Religion in Schools
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Equity and Civil Rights

Religion in Schools

Public schools must protect students from discrimination and harassment on the basis of religion—including a student’s religious background, beliefs, dress, and expression. Religion and creed are protected classes under Washington law.
Chapter 28A.642 RCW | Chapter 392-190 WAC | Chapter 49.60 RCW


Families — Religious Practice in Schools

Students’ Rights: Religion and Religious Practice
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Religious Expression at School
The First Amendment of the United States Constitution protects a student’s rights to freedom of religion and freedom of expression. Students who choose to express their religious beliefs at school are permitted to:

  • Express these beliefs at school, in homework, and in school assignments
  • Pray or study religious materials during recess, lunch, and other non-instructional time, such as before or after school
  • Pray or discuss religion with other students during the school day in the same way that students can engage in other conversations with students, as long as it is not disruptive and does not infringe on the rights of other students

Harassment | Discriminatory Harassment — Based on Religion or Creed
Harassment based on religion is a form of discrimination prohibited in Washington public schools. Schools must take steps to protect students and investigate possible discriminatory harassment—as soon as they know or reasonably should know—even if a parent or student does not file a complaint.
Discriminatory Harassment — Equity and Civil Rights at OSPI

Questions, Concerns, Complaints
A discussion with your school principal, or civil rights coordinator at the school district, is often the best first step to address your concerns or disagreements about religious discrimination and work toward a solution. Share what happened and let the principal or coordinator know what they can do to help resolve the problem.

If you cannot resolve the concern or disagreement this way, you can file a complaint.


Districts — Religious Practice in Schools

Religious Accommodations
Public school staff must take reasonable steps to accommodate a student’s religious beliefs or practices, unless that accommodation would create an undue hardship. Undue hardship is a term that means the accommodation is costly, compromises safety, or infringes on the rights of other students or employees.

Religious accommodations could include:

  • Excusing absences for religious observances or activities.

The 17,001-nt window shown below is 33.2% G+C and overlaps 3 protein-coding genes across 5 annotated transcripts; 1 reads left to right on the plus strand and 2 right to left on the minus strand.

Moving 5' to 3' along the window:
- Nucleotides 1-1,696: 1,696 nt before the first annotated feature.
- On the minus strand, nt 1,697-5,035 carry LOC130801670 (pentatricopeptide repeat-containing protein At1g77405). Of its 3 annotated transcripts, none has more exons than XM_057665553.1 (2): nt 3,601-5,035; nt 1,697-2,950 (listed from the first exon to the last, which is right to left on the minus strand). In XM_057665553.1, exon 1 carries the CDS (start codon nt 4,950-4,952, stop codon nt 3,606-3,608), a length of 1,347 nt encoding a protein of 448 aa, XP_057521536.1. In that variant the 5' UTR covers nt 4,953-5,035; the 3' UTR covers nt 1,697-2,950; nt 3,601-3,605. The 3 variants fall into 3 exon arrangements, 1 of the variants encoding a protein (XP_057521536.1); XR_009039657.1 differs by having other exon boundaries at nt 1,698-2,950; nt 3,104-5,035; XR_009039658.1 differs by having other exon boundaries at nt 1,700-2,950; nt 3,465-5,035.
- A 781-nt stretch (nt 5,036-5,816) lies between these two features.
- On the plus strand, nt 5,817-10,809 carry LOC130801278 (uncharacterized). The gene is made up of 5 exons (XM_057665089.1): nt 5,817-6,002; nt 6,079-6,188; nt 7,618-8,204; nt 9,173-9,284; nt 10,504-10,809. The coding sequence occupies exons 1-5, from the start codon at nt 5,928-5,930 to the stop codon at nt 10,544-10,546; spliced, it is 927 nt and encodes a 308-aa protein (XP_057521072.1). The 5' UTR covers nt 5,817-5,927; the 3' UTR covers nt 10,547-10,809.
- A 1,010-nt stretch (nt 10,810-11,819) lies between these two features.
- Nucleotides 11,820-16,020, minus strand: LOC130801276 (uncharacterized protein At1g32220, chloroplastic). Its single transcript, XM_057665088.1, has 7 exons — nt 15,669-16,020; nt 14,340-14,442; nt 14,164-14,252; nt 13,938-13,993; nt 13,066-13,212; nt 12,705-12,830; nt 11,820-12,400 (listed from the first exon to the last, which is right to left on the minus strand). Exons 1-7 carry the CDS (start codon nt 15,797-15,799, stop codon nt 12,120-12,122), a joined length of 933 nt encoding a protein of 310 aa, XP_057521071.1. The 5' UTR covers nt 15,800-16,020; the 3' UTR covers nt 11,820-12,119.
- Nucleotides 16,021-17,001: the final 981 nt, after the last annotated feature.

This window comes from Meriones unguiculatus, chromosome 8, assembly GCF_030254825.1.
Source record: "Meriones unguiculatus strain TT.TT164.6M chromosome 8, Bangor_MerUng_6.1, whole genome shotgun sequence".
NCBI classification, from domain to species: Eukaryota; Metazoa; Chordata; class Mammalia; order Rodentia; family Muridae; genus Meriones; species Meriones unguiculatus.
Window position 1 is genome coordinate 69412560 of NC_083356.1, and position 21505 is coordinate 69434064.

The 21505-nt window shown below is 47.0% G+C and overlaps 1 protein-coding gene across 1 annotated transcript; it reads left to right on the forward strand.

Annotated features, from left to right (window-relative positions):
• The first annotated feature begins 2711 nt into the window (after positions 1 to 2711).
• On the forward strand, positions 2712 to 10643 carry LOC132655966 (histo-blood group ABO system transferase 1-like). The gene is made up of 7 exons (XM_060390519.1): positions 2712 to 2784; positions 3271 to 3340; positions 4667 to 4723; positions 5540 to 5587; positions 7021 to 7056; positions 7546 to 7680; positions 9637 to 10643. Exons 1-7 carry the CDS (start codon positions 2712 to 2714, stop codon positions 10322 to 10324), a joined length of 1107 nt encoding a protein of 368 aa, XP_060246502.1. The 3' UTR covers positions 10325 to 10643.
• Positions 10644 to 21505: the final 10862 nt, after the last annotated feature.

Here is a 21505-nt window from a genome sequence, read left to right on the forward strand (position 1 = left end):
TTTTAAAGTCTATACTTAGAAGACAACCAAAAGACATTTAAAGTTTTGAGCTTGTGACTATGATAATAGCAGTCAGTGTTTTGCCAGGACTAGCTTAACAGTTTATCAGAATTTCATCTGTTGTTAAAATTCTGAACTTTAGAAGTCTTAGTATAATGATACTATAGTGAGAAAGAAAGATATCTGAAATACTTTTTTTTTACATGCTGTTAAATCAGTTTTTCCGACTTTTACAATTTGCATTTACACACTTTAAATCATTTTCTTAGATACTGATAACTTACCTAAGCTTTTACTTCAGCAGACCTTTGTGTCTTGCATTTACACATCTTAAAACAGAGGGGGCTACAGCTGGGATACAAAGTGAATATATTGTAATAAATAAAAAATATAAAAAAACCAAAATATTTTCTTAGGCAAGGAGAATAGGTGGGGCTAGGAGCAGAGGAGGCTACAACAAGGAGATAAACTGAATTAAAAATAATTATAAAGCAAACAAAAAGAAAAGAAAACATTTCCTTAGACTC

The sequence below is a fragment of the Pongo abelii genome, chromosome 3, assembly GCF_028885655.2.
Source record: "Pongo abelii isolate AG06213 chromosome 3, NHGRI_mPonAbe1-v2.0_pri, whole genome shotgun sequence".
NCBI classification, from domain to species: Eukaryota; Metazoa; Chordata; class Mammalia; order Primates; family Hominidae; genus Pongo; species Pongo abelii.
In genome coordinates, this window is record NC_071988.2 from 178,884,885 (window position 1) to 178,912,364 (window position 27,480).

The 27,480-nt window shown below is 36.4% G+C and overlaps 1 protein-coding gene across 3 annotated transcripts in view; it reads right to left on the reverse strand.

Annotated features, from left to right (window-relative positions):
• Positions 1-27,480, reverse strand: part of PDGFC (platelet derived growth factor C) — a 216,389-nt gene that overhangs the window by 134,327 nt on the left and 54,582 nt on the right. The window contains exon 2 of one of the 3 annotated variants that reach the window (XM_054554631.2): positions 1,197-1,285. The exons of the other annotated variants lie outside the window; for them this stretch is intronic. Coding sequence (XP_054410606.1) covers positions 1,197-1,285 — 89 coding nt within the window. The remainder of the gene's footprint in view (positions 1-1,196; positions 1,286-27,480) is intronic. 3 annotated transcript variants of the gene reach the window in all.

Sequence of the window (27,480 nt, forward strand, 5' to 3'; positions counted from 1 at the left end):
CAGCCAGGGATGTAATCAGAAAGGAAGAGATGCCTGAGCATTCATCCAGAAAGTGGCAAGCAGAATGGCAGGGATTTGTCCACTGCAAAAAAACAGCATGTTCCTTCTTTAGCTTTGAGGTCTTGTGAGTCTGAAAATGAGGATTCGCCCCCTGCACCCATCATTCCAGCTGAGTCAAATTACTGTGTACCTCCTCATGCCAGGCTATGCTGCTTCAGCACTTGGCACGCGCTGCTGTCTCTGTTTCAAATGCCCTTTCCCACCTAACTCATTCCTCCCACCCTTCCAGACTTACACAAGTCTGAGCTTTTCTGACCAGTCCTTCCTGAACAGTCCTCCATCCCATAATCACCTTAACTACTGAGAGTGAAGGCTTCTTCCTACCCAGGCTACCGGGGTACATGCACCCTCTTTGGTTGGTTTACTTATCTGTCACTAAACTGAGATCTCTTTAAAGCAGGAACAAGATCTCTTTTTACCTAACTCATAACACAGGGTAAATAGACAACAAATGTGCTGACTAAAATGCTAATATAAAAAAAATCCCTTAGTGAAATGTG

• Providing alternative assignments with similar learning goals.
  • Waiving dress code or school uniform requirements that conflict with a student’s religious beliefs or practices. For example, a school might waive a rule to allow a student to wear a head cover, jewelry, religious object, beard, or hair of a certain length.

Discriminatory Harassment — Based on Religion
School staff must take steps to protect students from discriminatory harassment. This includes investigating possible discriminatory harassment — as soon as they know or reasonably should know — even if a parent or student does not file a complaint.
Discriminatory Harassment — Equity and Civil Rights at OSPI

Teaching about Religion
The United States Constitution prohibits public schools from endorsing or preferring one religion over another and from endorsing religion over non-religion.

Public schools are permitted to teach students about the world’s religions as long as this instruction serves an educational purpose, such as the role of religion in history and society. Teachers should present the material in a neutral, objective, and balanced way.

In general, public schools are allowed to use music, art, drama, or literature with religious themes. For example, students might play religious music as part of an academic study of music and music history. However, schools should not use such music to promote religion.

Religious Beliefs
Public schools must not impose or promote religious beliefs. Public school employees, including coaches, are not permitted to lead prayers or encourage students to pray. School employees must not encourage or invite students to participate in, or refrain from, religious activities.

Resources and Support

State Policy

Federal Policy and Guidance



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